Akhilesh Yadav recently said, “Baba Mukhyamantri cricket khel sakte hai kya, bowling kar sakte hai kya” (can a monk CM play cricket? Can he bat? Can he ball?). This statement has its own theatrics – an open to interpretation statement attacking the Chief Minister Yogi Adityanath with provocative undertone.
But Yogi did not respond to it himself. Instead, Defence minister and senior BJP leader Rajnath Singh, who also understands cricket retorted, “yogi ji ki in-swinger and out-swinger ke age koi tik nahi payega” (Nobody can stand a chance against in- swinger and out-swingers of Yogi Ji). This suggests how much value politicians give to this new found theatrics.
As electoral zeal is brimming in Uttar Pradesh, a new politics – a politics of catchy statements is adorning the atmosphere. A tug of war between two main parties – BJP and SP – have ensued. But statements from each party have less to do with issues that they are fighting for. Instead epitomize unique theatrics, which has become a part of every election since 2014. Each politician knows that their statement is being recorded. So, they want to be impressive – they act as if a specter of being irrelevant is chasing them.
In UP it all augmented with Prime minister Narendra Modi’s jibe “Pura UP janta hai in lal topi walo ko lal batti se matlab raha hai, aapke dukh takleef se kuch lena dena nahi hai (whole UP knows that these people with Red cap only wants power, they don’t care about your problems). And in response to that SP released a song “Hum Lal topi wale hai” (we are people with Red caps). Yadav knew that they can’t just respond to the PM's statement by saying something; they need to capitalize this opportunity – so releasing a song was a way that they reckon might do well for them.
Interestingly, the song “Hum Lal topi wale hai” didn’t attack the PM but CM Yogi. Both Akhilesh and Adityanath know that contest is between them, dragging a player from outside UP in the election, would go against them.
For the grand old party – Congress – preparing a pitch in UP is tough for many reasons and one of those is that they don’t have a strong face to play in this parley – and on top of it, BJP and SP have already assumed the role as each other’s opponent.
However, Priyanka Gandhi did try to be an active party in this theatrical parley – Ladki Hoon Ladd Sakti Hun (I am a girl, I can fight), was a strong statement, given the circumstances but this couldn’t augur well. Because Congress couldn’t take it further. Mayawati too, has remained an outsider in this theatric. Although, she is still a very important player in this election.
In this game, Congress and BSP seem to forget that one can diminish out of public memory in just a matter of a few days. If their statements don’t engage with the public in these theatrics – they won’t get any attention. Moreover, this “public” is not just voters of UP, it includes everyone who is interested in the UP election. For them, politicians are not just politicians, they are also performers. Voters too want leaders to say what they stand for in a witty and convincing manner.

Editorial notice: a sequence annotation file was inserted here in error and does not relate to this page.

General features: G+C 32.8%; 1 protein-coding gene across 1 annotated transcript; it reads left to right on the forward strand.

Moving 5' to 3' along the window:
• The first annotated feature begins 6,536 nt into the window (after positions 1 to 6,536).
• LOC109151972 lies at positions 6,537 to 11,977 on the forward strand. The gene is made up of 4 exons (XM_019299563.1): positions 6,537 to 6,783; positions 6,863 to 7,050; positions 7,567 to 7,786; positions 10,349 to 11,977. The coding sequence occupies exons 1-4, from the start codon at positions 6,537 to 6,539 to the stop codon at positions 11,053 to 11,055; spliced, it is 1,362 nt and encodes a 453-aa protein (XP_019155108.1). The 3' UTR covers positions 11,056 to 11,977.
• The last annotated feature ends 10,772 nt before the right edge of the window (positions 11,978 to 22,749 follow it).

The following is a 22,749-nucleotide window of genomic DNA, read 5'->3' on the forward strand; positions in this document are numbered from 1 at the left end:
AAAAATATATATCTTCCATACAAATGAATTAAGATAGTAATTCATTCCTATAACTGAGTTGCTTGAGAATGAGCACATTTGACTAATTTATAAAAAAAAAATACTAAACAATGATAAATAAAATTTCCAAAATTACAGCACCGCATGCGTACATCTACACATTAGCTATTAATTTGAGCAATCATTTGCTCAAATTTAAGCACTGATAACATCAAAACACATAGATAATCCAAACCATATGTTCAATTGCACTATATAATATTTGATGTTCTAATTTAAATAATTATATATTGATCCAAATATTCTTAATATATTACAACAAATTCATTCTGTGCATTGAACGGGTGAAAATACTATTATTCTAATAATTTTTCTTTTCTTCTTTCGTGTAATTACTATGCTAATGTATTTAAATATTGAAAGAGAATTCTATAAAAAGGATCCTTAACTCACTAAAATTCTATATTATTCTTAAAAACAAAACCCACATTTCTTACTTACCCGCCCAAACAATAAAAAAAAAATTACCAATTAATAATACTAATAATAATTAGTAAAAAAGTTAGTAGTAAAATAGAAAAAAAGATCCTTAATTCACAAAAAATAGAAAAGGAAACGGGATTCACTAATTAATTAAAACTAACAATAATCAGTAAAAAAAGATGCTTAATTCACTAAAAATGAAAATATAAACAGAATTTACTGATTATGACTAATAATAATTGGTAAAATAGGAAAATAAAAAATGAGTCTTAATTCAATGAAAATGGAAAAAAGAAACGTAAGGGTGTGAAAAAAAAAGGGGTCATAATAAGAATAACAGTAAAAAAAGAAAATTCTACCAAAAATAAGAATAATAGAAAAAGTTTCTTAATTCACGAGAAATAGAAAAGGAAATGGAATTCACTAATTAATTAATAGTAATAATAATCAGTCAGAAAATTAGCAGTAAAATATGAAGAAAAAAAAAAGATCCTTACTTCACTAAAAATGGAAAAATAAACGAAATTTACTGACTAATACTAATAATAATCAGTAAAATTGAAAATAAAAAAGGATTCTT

BJP is by far the first party to meticulously use these new theatrics – use of memes and catchy statements. Memories of the 2014 election when BJP first used these theatrics on a bigger scale, are still etched in our mind. For instance, the slogan Abki Baar Modi Sarkar, Modi hai toh Mumkin hai and a lot of memes made after that can’t be forgotten. Also, BJP successfully created an image of Rahul Gandhi, as a bad performer.
Now politicians seem to have realized that they should remain impressive and catchy – it was very much visible in the Bengal election – Didi oh Didi, Khela hobe, etc were not random statements but very planned, definitive moments to create a “notional” image of election and parties in the minds of voters. It made people choose for who they would vote.
Though, academicians and some Journalists are opposed to these theatrics of meme wars during election because it affects election outcomes. An argument emerges out of it that, “memes are dangerous for democracy.” Journalist Douglas Haddow argues in a piece that he wrote for The Guardian in 2016, “Memes can be fun, or they can be dumb – but as an emerging medium, they haven’t provoked a lot of debate or analysis. In fact, they seem to defy scrutiny.”
Going into a normative debate over whether memes are good or bad for a democracy – is not in the scope of this article. However, one thing that is quite visible and we as journalists see that politicians are making interesting, pithy statements with a memetic undertone. For instance, Akhilesh calls Adityanath, “Baba” and his tone for him is always such that he is speaking about a “monk”. Similarly, when Adityanath speaks of Akhilesh, he refers to him and his party as ostentatious and corrupt.
In these theatrics, failing in wit is too risky. Their statements, and internet memes made out of it is a constant attempt to keep them trendy. So, like all elections after 2014, these theatrics are playing out in UP as well. But of course, UP is UP.
(The views expressed here are of author’s own)